I’ve been struggling with embroidering one little tiny seashell for almost two weeks now.
It has become a gargantuan sea monster in my head. It’s time for me to tackle the beast once and for all!
Today will be the day! Do or die, says I!
The seashell in question is the half-stitched one in the photo above.
In my mind, when I see shells that are somewhat this shape, I think of the tulip shell – the many, many varieties, schemes, patterns, and colors on what I call tulip shells, but that extend to conch shells and so many varieties of spiraled, stacked shells.
And so I wanted to mimic somehow the tulip shell, and I honed in on the notion of the stripes that often decorate those types of shells.
Because it’s being interpreted in embroidery, and on a relatively small scale, I’m not that concerned with achieving an absolutely perfect imitation of patterns on a tulip shell. I just wanted a hint of stripiness.
You understand my meaning: I wanted my shell to give a little nod to the striped and mottled patterns of the tulip shell.
With that in mind, I decided to go with a raised diagonally striped band – you can find a tutorial for the diagonally striped band here – and work it across the main and larger portions of this shell.
First, I padded the area, as Elisabetta recommends in her book, in order to lift the shell off the surface of the monogram and give it a more rounded appearance.
And then I proceeded to work the diagonally striped band, using Soie Perlee in two shell-ish shades that seemed to work. I’m a bit low on choices of Soie Perlee colors for this project at the moment. I would have liked to have selected shades with more contrast, but these two were the best of what I had on hand.
Now, working this stitch in such a small space and over padding is not really easy or fast. If you’re going to try something similar, make sure you have your hoop or embroidery frame in a stand, so that you have both hands free. Otherwise, it takes a heck-of-a-long time, and it can be quite frustrating.
You might also make sure you have a needle minder handy on the surface of your work, where you can drop the threaded needle that you’re not using and pick it up quickly for the alternating stitches.
My goal was to make sure the ridges on the shell (formed by the foundation stitches of the diagonally striped band) lined up in a sloping sort of way up all the sections.
But as you can see, on the one attempt that I managed to take photos of, I got it wrong.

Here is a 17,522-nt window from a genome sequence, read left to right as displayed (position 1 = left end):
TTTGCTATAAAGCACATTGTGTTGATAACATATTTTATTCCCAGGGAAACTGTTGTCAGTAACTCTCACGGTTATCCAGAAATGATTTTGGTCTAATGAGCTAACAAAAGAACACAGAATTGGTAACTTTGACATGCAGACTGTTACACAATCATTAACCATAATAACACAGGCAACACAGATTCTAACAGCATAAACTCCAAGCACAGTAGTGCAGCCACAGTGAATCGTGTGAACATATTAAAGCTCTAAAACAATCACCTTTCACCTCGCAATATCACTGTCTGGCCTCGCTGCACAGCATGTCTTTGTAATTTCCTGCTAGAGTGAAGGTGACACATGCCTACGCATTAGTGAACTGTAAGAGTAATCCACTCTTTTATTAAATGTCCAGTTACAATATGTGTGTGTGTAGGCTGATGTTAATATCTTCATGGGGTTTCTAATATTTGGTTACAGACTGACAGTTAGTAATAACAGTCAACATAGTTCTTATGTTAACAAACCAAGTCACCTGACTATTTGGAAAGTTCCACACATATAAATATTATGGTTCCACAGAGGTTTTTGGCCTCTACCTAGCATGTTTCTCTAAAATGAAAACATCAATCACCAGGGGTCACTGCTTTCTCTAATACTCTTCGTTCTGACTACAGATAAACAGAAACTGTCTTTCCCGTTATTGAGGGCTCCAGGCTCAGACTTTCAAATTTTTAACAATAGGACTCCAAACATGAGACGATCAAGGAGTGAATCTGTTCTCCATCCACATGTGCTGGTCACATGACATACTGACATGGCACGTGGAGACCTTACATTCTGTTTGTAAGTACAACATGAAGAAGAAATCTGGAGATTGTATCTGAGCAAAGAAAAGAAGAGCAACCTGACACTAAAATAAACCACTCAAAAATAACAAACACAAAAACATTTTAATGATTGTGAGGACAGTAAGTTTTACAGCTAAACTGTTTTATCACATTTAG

In fact, I’ve gotten it wrong innumerable times. I’ve worked the second section of this seashell at least three times now, and every time, my stitches are going in a different direction and none of them are lining up with the section of the shell below.
It’s one of those situations where, in my mind’s eye, I have the solution pictured, but when I work it out, it comes out in a different direction altogether.
On the bright side, I’m working on linen – and very good linen, at that!
So all the wear and tear of removal goes practically unheeded by the fabric. It holds up well.
I really do think I’m going to like the way this shell will look, if I can get it right. It’s my goal today. If I do nothing else, I will conquer this shell!
Once the diagonally striped band stitching is finished, I plan to try a little extra touch of darker color on the shell, too.
See. The ideas are in my head. They just don’t always work their way out onto the fabric!
If you’re just catching up with us lately, this embroidered monogram is from Elisabetta Sforza’s A Sea to Stitch, which is available right now in my shop. You can read my review of the book here, to see what it’s all about.
You can find previous articles on this project through the links below, which are arranged chronologically:
Selecting silk threads & beads for the monogram
You can see the beginnings of the monogram in this article.
Progress update – wherein I claim the monogram will be finished by the end of January. Ha ha.
Changing some colors on the monogram project
Next time we visit this project, this shell will be finished. The next items to stitch are the star fish on the right side of the letter and the isolated shell on the left side.
I plan to incorporate some beads into this monogram, and I can’t wait to get to them!
Speaking of Linen
Speaking of linen, yes! I will have some linen sample packs for you very soon!
The first series is a sample pack of four different types of natural colored linen – all excellent linens that I love using – each with distinct characteristics. One of the cuts will be the linen used in A Sea to Stitch. Each cut is 12″ square, labeled clearly so that you know which is which, and all accompanied by information on preparing linen for surface embroidery.
I figured the sample packs would be a good way to get a variety of managable-sized pieces of excellent linen in your hands, so that you can give them a try in an affordable way. They’ll help you build your own bank of knowledge about linen types and discover the ones you like best.
Keep an eye out for those. I’ll launch them probably towards the end of next week. Lots of cutting, but definitely worth it, if I can help you experience a variety of good linens for embroidery.
I hope you have a fabulous weekend!
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